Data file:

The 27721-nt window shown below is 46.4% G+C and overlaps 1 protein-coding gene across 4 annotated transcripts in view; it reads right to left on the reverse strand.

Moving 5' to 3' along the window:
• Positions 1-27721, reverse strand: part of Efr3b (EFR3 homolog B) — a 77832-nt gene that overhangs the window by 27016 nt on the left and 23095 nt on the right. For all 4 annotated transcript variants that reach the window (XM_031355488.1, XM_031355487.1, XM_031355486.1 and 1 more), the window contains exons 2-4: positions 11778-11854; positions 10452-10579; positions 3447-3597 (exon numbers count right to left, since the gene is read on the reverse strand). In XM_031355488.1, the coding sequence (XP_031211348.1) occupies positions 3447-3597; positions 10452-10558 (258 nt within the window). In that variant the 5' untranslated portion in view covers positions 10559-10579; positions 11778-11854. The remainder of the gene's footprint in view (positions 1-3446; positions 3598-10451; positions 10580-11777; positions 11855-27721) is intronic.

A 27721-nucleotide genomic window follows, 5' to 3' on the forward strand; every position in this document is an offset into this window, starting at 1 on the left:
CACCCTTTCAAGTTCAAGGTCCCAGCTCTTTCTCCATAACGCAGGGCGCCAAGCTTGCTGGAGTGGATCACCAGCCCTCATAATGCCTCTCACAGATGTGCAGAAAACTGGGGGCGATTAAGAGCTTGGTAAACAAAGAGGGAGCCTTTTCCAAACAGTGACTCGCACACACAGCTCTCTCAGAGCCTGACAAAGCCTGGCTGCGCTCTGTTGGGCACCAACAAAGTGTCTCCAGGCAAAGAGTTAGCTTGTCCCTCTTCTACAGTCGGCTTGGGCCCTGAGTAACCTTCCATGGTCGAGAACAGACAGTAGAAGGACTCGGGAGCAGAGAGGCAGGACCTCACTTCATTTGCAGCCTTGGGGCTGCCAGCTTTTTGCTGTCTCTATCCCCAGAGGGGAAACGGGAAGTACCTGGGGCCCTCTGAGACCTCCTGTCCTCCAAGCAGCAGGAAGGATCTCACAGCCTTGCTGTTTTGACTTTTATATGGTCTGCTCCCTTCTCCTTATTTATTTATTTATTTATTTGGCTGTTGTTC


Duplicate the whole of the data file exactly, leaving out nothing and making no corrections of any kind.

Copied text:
The 27721-nt window shown below is 46.4% G+C and overlaps 1 protein-coding gene across 4 annotated transcripts in view; it reads right to left on the reverse strand.

Moving 5' to 3' along the window:
• Positions 1-27721, reverse strand: part of Efr3b (EFR3 homolog B) — a 77832-nt gene that overhangs the window by 27016 nt on the left and 23095 nt on the right. For all 4 annotated transcript variants that reach the window (XM_031355488.1, XM_031355487.1, XM_031355486.1 and 1 more), the window contains exons 2-4: positions 11778-11854; positions 10452-10579; positions 3447-3597 (exon numbers count right to left, since the gene is read on the reverse strand). In XM_031355488.1, the coding sequence (XP_031211348.1) occupies positions 3447-3597; positions 10452-10558 (258 nt within the window). In that variant the 5' untranslated portion in view covers positions 10559-10579; positions 11778-11854. The remainder of the gene's footprint in view (positions 1-3446; positions 3598-10451; positions 10580-11777; positions 11855-27721) is intronic.

A 27721-nucleotide genomic window follows, 5' to 3' on the forward strand; every position in this document is an offset into this window, starting at 1 on the left:
CACCCTTTCAAGTTCAAGGTCCCAGCTCTTTCTCCATAACGCAGGGCGCCAAGCTTGCTGGAGTGGATCACCAGCCCTCATAATGCCTCTCACAGATGTGCAGAAAACTGGGGGCGATTAAGAGCTTGGTAAACAAAGAGGGAGCCTTTTCCAAACAGTGACTCGCACACACAGCTCTCTCAGAGCCTGACAAAGCCTGGCTGCGCTCTGTTGGGCACCAACAAAGTGTCTCCAGGCAAAGAGTTAGCTTGTCCCTCTTCTACAGTCGGCTTGGGCCCTGAGTAACCTTCCATGGTCGAGAACAGACAGTAGAAGGACTCGGGAGCAGAGAGGCAGGACCTCACTTCATTTGCAGCCTTGGGGCTGCCAGCTTTTTGCTGTCTCTATCCCCAGAGGGGAAACGGGAAGTACCTGGGGCCCTCTGAGACCTCCTGTCCTCCAAGCAGCAGGAAGGATCTCACAGCCTTGCTGTTTTGACTTTTATATGGTCTGCTCCCTTCTCCTTATTTATTTATTTATTTATTTGGCTGTTGTTC